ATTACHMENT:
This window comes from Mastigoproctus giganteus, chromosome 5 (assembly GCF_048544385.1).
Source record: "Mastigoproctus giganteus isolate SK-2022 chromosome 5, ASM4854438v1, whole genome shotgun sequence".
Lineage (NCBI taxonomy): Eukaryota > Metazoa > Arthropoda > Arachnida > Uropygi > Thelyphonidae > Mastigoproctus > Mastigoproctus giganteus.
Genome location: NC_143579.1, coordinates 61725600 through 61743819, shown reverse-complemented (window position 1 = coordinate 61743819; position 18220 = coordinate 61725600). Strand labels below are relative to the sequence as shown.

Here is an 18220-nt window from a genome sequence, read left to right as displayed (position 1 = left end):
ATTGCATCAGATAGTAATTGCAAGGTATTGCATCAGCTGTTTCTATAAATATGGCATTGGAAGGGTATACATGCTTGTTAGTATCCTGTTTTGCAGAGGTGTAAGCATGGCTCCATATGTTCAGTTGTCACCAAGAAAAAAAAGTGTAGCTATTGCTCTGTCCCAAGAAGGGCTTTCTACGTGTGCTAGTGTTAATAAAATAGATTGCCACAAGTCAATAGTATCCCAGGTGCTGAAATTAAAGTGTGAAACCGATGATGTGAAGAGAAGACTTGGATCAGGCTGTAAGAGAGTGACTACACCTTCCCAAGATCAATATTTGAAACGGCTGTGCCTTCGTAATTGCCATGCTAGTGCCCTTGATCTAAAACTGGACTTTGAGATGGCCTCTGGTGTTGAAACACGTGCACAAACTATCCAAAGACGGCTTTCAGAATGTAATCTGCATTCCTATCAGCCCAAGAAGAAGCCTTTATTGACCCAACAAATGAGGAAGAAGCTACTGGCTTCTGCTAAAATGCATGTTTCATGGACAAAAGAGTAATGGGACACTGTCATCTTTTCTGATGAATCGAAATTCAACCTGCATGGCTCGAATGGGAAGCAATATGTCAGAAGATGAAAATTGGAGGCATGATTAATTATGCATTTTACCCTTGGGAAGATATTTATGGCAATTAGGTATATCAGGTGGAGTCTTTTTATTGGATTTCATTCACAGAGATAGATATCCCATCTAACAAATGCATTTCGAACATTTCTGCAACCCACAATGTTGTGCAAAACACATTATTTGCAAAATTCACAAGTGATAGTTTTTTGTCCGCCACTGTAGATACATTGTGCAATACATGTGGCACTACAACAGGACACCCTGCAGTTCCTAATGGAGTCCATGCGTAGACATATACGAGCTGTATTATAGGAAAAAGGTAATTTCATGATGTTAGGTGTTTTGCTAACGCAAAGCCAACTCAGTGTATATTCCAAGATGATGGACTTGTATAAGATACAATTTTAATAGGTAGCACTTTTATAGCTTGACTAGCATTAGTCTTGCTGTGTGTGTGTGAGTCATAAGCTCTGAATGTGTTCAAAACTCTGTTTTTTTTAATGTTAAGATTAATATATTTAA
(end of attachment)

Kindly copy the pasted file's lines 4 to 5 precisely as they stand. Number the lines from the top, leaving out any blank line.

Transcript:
Genome location: NC_143579.1, coordinates 61725600 through 61743819, shown reverse-complemented (window position 1 = coordinate 61743819; position 18220 = coordinate 61725600). Strand labels below are relative to the sequence as shown.

Here is an 18220-nt window from a genome sequence, read left to right as displayed (position 1 = left end):